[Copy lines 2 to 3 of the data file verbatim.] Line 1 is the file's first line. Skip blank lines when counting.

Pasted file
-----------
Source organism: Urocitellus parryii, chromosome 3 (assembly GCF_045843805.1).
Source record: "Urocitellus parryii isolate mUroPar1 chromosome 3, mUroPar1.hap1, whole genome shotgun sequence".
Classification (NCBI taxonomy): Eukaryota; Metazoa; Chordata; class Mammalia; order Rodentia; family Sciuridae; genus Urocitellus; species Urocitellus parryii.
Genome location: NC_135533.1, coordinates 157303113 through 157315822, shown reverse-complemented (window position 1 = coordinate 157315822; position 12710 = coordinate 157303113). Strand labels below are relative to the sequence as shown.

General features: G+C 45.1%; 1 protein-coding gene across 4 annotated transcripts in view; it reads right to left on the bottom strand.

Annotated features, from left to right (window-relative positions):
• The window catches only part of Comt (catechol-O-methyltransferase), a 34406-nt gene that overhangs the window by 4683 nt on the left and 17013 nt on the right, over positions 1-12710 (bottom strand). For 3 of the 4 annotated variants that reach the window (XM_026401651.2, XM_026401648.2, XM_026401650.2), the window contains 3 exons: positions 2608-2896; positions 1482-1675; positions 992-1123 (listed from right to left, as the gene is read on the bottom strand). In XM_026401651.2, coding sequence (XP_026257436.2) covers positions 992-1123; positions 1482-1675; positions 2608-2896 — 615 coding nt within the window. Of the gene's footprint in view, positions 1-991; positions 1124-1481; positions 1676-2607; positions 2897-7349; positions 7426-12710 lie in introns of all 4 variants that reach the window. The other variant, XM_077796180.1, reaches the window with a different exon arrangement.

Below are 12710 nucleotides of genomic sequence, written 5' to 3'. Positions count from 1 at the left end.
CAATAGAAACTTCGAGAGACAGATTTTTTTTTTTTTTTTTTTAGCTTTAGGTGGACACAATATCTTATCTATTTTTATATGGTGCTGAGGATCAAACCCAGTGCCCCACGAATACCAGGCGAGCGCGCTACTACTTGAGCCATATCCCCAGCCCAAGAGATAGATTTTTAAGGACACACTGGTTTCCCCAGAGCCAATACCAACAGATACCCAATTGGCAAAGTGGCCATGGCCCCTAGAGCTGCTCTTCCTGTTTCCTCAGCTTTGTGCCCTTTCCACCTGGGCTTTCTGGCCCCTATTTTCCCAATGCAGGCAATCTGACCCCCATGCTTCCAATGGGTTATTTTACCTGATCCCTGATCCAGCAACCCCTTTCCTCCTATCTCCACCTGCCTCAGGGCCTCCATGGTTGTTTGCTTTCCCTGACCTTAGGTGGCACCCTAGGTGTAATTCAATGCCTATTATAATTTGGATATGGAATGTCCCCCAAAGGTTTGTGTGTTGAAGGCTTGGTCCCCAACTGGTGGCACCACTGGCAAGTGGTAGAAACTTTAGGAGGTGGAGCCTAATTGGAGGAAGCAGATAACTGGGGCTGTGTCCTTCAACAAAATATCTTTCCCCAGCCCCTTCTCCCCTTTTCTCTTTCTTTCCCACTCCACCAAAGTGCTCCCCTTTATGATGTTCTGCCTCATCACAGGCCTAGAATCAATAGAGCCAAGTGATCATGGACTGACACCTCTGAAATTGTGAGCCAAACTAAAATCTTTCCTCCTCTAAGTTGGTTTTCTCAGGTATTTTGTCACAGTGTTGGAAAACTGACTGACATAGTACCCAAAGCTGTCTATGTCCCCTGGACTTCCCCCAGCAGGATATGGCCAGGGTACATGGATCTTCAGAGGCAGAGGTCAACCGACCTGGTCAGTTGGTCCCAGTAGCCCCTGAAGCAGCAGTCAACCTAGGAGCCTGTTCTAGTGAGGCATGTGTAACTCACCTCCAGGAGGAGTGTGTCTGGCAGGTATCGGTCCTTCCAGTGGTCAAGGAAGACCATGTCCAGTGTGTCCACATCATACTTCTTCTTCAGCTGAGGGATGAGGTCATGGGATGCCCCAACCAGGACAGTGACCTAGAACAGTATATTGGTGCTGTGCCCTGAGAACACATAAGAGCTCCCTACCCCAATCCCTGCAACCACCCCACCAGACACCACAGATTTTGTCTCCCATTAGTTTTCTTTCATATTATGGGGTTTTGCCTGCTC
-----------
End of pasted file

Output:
Source record: "Urocitellus parryii isolate mUroPar1 chromosome 3, mUroPar1.hap1, whole genome shotgun sequence".
Classification (NCBI taxonomy): Eukaryota; Metazoa; Chordata; class Mammalia; order Rodentia; family Sciuridae; genus Urocitellus; species Urocitellus parryii.